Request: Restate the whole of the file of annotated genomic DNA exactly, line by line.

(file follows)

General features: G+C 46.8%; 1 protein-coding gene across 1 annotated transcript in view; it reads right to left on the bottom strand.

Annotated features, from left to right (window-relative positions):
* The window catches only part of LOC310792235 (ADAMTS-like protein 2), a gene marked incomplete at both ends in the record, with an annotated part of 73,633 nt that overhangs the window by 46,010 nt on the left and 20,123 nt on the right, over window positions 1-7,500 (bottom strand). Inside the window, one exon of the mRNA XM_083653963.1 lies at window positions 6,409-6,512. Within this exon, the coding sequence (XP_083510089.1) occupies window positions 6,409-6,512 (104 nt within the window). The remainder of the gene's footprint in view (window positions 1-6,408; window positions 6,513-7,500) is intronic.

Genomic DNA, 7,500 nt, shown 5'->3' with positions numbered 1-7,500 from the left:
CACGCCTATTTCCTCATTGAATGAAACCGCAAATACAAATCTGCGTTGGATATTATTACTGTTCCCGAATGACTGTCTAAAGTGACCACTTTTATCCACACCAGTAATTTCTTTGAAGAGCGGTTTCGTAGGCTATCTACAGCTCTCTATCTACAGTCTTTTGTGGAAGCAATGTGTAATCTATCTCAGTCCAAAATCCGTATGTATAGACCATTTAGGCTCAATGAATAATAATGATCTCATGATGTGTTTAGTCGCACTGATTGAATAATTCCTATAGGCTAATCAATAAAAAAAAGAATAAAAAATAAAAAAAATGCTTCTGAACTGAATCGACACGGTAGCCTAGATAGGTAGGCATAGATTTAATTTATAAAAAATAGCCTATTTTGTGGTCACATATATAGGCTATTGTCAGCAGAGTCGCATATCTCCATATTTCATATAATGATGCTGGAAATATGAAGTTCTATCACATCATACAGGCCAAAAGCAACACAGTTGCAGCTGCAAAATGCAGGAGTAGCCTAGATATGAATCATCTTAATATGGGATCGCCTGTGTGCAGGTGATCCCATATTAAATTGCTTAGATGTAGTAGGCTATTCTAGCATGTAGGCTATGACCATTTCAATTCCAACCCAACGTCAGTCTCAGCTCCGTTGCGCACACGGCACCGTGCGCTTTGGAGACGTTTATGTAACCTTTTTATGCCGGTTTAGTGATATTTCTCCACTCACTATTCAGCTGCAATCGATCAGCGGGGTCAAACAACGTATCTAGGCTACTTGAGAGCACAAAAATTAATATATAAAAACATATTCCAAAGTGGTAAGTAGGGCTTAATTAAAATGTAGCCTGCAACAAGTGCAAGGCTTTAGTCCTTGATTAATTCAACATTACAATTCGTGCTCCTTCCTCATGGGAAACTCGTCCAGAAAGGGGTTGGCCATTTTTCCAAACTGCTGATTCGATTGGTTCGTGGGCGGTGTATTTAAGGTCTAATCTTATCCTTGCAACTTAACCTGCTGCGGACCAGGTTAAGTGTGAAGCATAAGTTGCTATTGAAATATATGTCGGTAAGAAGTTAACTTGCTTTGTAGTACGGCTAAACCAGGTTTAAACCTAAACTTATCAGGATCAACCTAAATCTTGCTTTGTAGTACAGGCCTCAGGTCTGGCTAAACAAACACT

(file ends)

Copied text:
General features: G+C 46.8%; 1 protein-coding gene across 1 annotated transcript in view; it reads right to left on the bottom strand.

Annotated features, from left to right (window-relative positions):
* The window catches only part of LOC310792235 (ADAMTS-like protein 2), a gene marked incomplete at both ends in the record, with an annotated part of 73,633 nt that overhangs the window by 46,010 nt on the left and 20,123 nt on the right, over window positions 1-7,500 (bottom strand). Inside the window, one exon of the mRNA XM_083653963.1 lies at window positions 6,409-6,512. Within this exon, the coding sequence (XP_083510089.1) occupies window positions 6,409-6,512 (104 nt within the window). The remainder of the gene's footprint in view (window positions 1-6,408; window positions 6,513-7,500) is intronic.

Genomic DNA, 7,500 nt, shown 5'->3' with positions numbered 1-7,500 from the left:
CACGCCTATTTCCTCATTGAATGAAACCGCAAATACAAATCTGCGTTGGATATTATTACTGTTCCCGAATGACTGTCTAAAGTGACCACTTTTATCCACACCAGTAATTTCTTTGAAGAGCGGTTTCGTAGGCTATCTACAGCTCTCTATCTACAGTCTTTTGTGGAAGCAATGTGTAATCTATCTCAGTCCAAAATCCGTATGTATAGACCATTTAGGCTCAATGAATAATAATGATCTCATGATGTGTTTAGTCGCACTGATTGAATAATTCCTATAGGCTAATCAATAAAAAAAAGAATAAAAAATAAAAAAAATGCTTCTGAACTGAATCGACACGGTAGCCTAGATAGGTAGGCATAGATTTAATTTATAAAAAATAGCCTATTTTGTGGTCACATATATAGGCTATTGTCAGCAGAGTCGCATATCTCCATATTTCATATAATGATGCTGGAAATATGAAGTTCTATCACATCATACAGGCCAAAAGCAACACAGTTGCAGCTGCAAAATGCAGGAGTAGCCTAGATATGAATCATCTTAATATGGGATCGCCTGTGTGCAGGTGATCCCATATTAAATTGCTTAGATGTAGTAGGCTATTCTAGCATGTAGGCTATGACCATTTCAATTCCAACCCAACGTCAGTCTCAGCTCCGTTGCGCACACGGCACCGTGCGCTTTGGAGACGTTTATGTAACCTTTTTATGCCGGTTTAGTGATATTTCTCCACTCACTATTCAGCTGCAATCGATCAGCGGGGTCAAACAACGTATCTAGGCTACTTGAGAGCACAAAAATTAATATATAAAAACATATTCCAAAGTGGTAAGTAGGGCTTAATTAAAATGTAGCCTGCAACAAGTGCAAGGCTTTAGTCCTTGATTAATTCAACATTACAATTCGTGCTCCTTCCTCATGGGAAACTCGTCCAGAAAGGGGTTGGCCATTTTTCCAAACTGCTGATTCGATTGGTTCGTGGGCGGTGTATTTAAGGTCTAATCTTATCCTTGCAACTTAACCTGCTGCGGACCAGGTTAAGTGTGAAGCATAAGTTGCTATTGAAATATATGTCGGTAAGAAGTTAACTTGCTTTGTAGTACGGCTAAACCAGGTTTAAACCTAAACTTATCAGGATCAACCTAAATCTTGCTTTGTAGTACAGGCCTCAGGTCTGGCTAAACAAACACT